Millennials’ Poor Driving Behaviors Possible Reason for Driving Deaths Spike

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After years of declines, the U.S. is seeing a sharp spike in driving deaths, and a AAA report of poor driving behaviors indicates ‘millennials’ could be one reason why.

The National Safety Council reports that car fatalities exceeded 40,000 in 2016 for the first time in a decade despite improved safety features in vehicles today.  That’s a six percent increase over their 2015 findings.

Part of that could be lower gas prices combined with an improved economy has people driving more, but the NSC report finds that could at most account for half the increase.

A new report out by AAA could explain the other half.  It found the driving behavior a teens especially, who represent the highest crash risk, to top those reporting risky driving behaviors. 

“Alarmingly, some of the drivers ages 19-24 believe that their dangerous driving behavior is acceptable,” said Dr. David Yang, AAA Foundation for Traffic Safety executive director in a news release. “It’s critical that these drivers understand the potentially deadly consequences of engaging in these types of behaviors and that they change their behavior and attitudes in order to reverse the growing number of fatalities on U.S. roads.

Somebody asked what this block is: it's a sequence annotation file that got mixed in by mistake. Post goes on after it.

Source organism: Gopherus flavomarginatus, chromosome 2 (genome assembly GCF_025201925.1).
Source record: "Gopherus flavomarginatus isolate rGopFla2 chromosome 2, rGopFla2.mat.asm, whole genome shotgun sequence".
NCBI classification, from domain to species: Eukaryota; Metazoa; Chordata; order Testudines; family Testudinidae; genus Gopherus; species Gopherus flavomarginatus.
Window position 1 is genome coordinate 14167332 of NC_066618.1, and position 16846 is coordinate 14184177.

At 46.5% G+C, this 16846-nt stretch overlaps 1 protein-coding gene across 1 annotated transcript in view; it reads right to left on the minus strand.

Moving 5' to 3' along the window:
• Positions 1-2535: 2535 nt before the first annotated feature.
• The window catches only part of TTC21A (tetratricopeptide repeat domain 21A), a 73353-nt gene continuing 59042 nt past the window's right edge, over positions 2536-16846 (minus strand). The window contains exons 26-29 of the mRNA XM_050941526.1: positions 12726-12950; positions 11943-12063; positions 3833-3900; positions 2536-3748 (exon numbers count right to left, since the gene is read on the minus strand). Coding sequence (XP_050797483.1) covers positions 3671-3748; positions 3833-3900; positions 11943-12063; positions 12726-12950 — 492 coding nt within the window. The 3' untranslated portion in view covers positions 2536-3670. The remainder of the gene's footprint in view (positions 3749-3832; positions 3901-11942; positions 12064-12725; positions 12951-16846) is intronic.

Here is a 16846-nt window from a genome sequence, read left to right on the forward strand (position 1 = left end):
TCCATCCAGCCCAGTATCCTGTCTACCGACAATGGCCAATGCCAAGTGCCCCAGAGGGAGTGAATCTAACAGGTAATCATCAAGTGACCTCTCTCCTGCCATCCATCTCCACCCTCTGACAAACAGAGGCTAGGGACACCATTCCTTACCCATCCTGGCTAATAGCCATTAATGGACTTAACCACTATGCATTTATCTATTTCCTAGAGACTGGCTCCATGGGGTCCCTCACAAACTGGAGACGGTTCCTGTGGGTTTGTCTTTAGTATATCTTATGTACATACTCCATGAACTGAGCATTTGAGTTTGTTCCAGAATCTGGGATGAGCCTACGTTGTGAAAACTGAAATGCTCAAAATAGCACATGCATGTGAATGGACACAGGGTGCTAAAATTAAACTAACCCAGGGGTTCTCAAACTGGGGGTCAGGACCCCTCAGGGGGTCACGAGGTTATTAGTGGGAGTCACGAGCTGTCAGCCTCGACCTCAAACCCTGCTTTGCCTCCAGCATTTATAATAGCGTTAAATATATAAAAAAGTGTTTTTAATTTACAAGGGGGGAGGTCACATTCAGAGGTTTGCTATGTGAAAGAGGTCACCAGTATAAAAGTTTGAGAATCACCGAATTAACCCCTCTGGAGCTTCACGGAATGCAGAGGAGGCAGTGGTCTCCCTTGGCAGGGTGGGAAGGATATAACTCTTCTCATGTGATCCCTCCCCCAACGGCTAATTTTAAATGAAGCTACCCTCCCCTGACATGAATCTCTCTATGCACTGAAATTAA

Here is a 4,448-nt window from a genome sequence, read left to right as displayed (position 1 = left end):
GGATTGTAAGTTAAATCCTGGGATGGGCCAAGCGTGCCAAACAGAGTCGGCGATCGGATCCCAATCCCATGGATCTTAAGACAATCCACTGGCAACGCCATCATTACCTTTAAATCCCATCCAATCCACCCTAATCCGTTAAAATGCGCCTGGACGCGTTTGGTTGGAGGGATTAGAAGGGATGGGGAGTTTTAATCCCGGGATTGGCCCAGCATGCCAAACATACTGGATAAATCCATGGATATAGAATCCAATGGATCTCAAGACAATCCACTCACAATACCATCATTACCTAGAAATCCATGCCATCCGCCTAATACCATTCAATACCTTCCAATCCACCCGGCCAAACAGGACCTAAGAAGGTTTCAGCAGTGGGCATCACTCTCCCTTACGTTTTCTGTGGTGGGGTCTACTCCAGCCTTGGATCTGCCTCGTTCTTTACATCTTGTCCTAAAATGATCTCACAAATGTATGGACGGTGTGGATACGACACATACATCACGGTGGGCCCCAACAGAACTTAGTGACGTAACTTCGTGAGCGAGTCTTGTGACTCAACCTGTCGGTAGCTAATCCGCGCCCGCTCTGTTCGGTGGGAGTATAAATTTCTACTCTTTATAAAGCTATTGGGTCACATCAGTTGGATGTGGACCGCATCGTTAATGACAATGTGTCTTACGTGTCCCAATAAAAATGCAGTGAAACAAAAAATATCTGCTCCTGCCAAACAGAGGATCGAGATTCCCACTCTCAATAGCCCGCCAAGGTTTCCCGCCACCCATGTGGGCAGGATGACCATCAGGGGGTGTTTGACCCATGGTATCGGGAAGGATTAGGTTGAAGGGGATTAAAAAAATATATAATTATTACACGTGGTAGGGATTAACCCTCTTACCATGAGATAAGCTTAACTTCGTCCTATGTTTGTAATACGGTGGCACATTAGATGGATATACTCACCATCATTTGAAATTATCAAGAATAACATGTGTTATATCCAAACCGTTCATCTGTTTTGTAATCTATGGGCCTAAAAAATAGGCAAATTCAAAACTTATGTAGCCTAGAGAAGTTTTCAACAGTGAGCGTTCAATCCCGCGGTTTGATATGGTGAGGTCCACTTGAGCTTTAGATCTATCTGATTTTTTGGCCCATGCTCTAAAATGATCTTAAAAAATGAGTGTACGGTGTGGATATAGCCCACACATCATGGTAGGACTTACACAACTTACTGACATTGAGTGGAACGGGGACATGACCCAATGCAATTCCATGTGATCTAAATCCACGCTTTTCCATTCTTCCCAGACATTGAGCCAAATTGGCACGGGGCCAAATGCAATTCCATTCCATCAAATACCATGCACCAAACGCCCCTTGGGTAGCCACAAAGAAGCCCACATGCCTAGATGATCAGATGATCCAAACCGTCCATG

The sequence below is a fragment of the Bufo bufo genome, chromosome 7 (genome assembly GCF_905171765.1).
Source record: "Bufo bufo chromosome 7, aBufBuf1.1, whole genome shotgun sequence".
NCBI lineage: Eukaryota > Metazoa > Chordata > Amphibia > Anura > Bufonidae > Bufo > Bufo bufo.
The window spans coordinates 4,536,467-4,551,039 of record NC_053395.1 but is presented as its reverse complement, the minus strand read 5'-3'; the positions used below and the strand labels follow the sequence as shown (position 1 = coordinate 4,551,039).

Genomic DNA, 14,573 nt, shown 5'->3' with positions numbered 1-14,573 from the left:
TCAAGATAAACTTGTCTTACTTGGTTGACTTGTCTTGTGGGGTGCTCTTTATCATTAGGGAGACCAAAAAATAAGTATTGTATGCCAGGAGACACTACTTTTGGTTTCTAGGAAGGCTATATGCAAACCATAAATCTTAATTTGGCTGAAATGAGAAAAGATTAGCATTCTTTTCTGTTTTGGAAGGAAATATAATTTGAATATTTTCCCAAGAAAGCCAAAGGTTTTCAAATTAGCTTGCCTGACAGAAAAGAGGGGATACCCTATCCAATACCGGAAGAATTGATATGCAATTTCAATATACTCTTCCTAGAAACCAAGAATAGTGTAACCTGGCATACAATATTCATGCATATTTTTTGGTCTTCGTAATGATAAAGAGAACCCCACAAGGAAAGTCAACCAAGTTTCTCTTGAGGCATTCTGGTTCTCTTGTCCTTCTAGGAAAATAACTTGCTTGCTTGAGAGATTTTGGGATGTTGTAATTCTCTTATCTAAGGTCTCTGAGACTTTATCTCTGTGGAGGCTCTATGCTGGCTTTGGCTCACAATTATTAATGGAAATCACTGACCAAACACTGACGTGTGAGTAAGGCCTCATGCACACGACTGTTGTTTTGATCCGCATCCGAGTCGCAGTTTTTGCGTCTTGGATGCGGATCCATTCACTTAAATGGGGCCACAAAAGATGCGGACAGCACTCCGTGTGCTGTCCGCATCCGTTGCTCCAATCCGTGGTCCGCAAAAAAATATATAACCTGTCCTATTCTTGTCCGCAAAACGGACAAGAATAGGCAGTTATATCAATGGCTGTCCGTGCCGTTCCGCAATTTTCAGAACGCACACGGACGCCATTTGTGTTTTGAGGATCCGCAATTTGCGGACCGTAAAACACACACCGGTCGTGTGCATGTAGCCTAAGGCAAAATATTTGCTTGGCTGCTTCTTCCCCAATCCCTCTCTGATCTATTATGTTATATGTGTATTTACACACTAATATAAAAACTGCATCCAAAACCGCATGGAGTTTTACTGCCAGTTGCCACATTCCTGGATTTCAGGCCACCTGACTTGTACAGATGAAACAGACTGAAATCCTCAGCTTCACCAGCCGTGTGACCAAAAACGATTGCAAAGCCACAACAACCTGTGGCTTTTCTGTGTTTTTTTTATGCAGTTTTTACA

Specifically, the report found: 

  • Drivers ages 19-24 were 1.6 times as likely as all drivers to report having read a text message or e-mail while driving in the last 30 days (66.1 percent vs. 40.2 percent.
  • Drivers ages 19-24 were nearly twice as likely as all drivers to report having typed or sent a text message or e-mail while driving (59.3 percent vs. 31.4 percent). 
  • Drivers ages 19-24 were 1.4 times as likely as all drivers to report having driven 10 mph over the speed limit on a residential street.  
  • Nearly 12 percent of drivers ages 19-24 reported feeling that it is acceptable to drive 10 mph over the speed limit in a school zone, compared to less than 5 percent of all drivers. 
  • Nearly 50 percent of drivers ages 19-24 reported driving through a light that had just turned red when they could have stopped safely, compared to 36 percent of all drivers. 
  • Nearly 14 percent of drivers ages 19-24 reported feeling that it is acceptable to drive through a light that just turned red, when they could have stopped safely, compared to about 6 percent of all drivers.

The survey results are part of the AAA Foundation’s annual Traffic Safety Culture Index, which identifies attitudes and behaviors related to traffic safety. The survey data are from a sample of 2,511 licensed drivers ages 16 and older who reported driving in the past 30 days. The AAA Foundation issued its first Traffic Safety Culture Index in 2008, and the latest report is online at www.AAAFoundation.org.

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